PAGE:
Parenting an Only Child:
The Joys and Challenges of Raising
Your One and Only
by Susan Newman Ph.D.
August 14, 2001
Chapter 6: The Specifics
Assume you have adopted a calm attitude about raising your child-you plan to raise him as if he were one of three, and you know you can control your instinct to be overprotective. Still, you must be cautious not to become so fascinated with this one young person that parental guidance and discipline go by the boards. You can instill good values, enforce rules, and work out differences without sacrificing your child's childhood or enthusiasm.
There are harmonious, simple solutions to the possible trouble spots-too much attention, too much parental assistance, too much power within the family-in raising a child without siblings. Given a genuine understanding of the only child's position, rearing one is far less taxing than raising two or more.
Center Stage: Pros and Cons
By definition, an only child has the leading role. He's the star, the center of attention, the recipient of applause, praise, and the material items you, and those close to you, can afford and wish to give. For some only children, center stage is not what it's cracked up to be. Being the recipient of the full impacts of parents' attention and affection has enormous drawbacks as well as benefits.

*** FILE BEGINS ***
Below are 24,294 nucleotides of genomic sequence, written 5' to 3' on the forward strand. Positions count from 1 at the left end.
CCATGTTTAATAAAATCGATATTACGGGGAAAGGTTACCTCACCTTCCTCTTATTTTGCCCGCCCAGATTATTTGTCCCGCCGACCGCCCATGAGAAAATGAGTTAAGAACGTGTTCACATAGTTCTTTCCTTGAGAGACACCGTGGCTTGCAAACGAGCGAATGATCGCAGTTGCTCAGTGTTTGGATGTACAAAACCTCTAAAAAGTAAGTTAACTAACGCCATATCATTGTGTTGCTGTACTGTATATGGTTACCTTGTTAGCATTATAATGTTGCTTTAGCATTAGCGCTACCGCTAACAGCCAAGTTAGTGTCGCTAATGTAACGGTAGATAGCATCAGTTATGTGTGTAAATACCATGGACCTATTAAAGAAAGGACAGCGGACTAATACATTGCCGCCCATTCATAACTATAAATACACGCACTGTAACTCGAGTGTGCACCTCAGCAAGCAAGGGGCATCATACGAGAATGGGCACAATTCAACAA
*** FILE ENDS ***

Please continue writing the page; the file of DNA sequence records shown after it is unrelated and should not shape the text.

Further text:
"I was my parents' entire life outside of work. On the one hand, I received a tremendous amount of personal attention; I liked that. On the other hand, one can't readily hide things from parents. Being the central figure is the same thing I didn't like," adult only Kenneth Briggs states frankly.
Antique dealer Bill Sheehan was less fond of his single status than Briggs. "Being the center of attention sounds like it would be a good thing, but much of the attention is negative. I did not like being front and center all the time. If there were more kids in the family, the attention would be spread out. If parents are not taking particular notice of you on a specific day, as an only child you are still their main concern."
An obvious lesson to take away from Briggs and Sheehan's comments: Don't constantly scrutinize your child; overlook something he does that you may not like but which may not be important in the scheme of development. If he's been on the phone too long with a friend or has stayed up reading too late, pretend you don't notice every now and again. Give your only a sense of privacy and his own identity, something he would automatically get if you were caring for more than one.
Chapter 6 continues explaining: how to balance receiving with giving, teach sharing and respect for others, set boundaries, realize when your child has too much support and help from his parents, stop him from running the show, and more.
Parenting an Only Child: The Joys and Challenges of Raising Your One and Only. Excerpt from pages 116-17.